Now how do I trace the GTF? Listings show that the ESQA allocation address is different every time, so I can't really guarantee a range. (ESQA allocation is volatile, so it's not surprising, really.) z/XDC can show me where it's allocated, so I make a test run under z/XDC but without using it as the SRB FRR. For various reasons which I won't go into, this doesn't work. And I'm beginning to think that maybe the S0C4 in the FRR isn't always triggering, and other times random storage is being overlaid. But it appears that I cannot reliably get a GTF trace of the SRB and FRR.

Since I'm dealing with something that is apparently random, I started looking at the FRR code after the two WTOs that I'm seeing. And, oh, boy. I made a horrible coding mistake. I can lay it at the foot of "it's been a while since I worked with SRBs and FRRs," but, still, I should not have made this.

What did I do that is worthy of a *headdesk*? The coding error was in the SETRP macro. If you do not specify WKAREA=, it defaults to assuming that GPR1 points to the SDWA. And which register is used by the WTO macro for the service's parameter list? Yep, you guessed it. And that is why it was purely random, as the address of the SRB code and data area moved around consistently.

Unfortunately, there also seems to be some sort of conflict with z/XDC and my SRB and FRR, so I'm going to take a suggestion that my friend "C" gave me during a conversation last week. Instead of obtaining ESQA and moving the code into the storage, I can split the SRB and FRR into its own load module. I can then use a LOAD GLOBAL=YES,EOM=YES and I then should be able to use GTF to trace any activity there. But there is a question of how I can set up the SLIP trap, because the only way to specify modules are LPA or private. LOAD GLOBAL loads them into CSA, which can be addressed by RANGE. But I don't know where it will be loaded until after the LOAD has executed, which makes it rather difficult to set up the SLIP, unless I do something like coding a WTOR with the address in it. I'd rather not do this, but it may come to that. But back to the head-scratching…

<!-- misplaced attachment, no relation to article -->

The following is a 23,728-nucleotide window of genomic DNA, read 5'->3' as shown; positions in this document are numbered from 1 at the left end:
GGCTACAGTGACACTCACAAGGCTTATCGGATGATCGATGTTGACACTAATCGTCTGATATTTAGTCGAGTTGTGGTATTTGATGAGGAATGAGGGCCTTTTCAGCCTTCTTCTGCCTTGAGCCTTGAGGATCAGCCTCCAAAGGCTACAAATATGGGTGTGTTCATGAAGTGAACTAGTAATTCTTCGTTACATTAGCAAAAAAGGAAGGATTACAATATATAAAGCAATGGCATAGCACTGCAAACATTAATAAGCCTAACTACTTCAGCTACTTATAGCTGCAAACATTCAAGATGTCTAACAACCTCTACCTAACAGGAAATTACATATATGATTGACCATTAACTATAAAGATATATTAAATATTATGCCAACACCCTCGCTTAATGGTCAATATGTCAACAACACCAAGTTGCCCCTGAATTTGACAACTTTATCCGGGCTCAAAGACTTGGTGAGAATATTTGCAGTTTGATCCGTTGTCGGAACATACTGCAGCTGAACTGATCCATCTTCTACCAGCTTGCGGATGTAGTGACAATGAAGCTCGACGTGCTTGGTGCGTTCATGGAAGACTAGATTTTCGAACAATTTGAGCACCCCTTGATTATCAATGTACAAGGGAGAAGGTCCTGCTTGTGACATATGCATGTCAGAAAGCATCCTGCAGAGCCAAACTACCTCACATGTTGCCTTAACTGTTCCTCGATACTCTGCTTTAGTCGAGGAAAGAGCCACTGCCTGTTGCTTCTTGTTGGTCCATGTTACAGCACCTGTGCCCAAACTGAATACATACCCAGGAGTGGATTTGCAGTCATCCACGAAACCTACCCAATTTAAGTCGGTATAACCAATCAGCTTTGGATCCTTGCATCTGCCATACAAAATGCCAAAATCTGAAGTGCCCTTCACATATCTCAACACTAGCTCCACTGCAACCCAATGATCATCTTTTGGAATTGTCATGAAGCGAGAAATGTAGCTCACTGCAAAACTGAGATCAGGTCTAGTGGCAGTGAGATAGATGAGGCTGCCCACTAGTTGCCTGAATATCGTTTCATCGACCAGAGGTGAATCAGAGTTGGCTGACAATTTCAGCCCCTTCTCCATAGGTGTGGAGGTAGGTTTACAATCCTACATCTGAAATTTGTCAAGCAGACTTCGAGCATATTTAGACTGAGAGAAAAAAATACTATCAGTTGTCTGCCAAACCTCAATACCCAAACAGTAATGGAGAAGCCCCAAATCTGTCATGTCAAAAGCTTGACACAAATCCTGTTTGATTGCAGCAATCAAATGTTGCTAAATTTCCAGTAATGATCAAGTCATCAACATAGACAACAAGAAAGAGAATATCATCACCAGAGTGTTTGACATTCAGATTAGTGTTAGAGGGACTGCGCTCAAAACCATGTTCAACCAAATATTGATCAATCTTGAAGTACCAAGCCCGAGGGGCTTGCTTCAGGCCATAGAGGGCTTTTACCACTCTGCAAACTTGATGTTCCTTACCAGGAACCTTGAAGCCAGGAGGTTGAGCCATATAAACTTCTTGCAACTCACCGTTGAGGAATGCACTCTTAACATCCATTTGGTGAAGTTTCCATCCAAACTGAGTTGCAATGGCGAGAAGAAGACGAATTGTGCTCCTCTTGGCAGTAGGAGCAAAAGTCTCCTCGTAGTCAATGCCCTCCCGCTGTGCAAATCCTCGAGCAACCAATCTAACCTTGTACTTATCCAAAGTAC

I'm beginning to suspect that the parameter coming in via GPR2 to the FRR isn't quite what I expect it to be. I added a WTO that writes out the value of GPR2 coming in, and my first run looks suspicious – in fact, it's X'0000C00'. That looks rather strange, so I run it again. It's the same. I check with a couple of people…and yes, that is a legitimate address. The FRR stack is located between X'800' and X'1000'. So something else is happening; maybe the SRB is building this 24-byte area wrong.

I added WTOs dumping the 24 bytes pointed to by GPR2. (Note that SDWAPARM also has this address.) And this shows what I've done. Somewhere along the way, the instruction to store the address of the product CVT has disappeared from the SRB, so the FRR was loading 0 instead. Big oops. Big, big oops. And this may explain a lot of the randomness as well.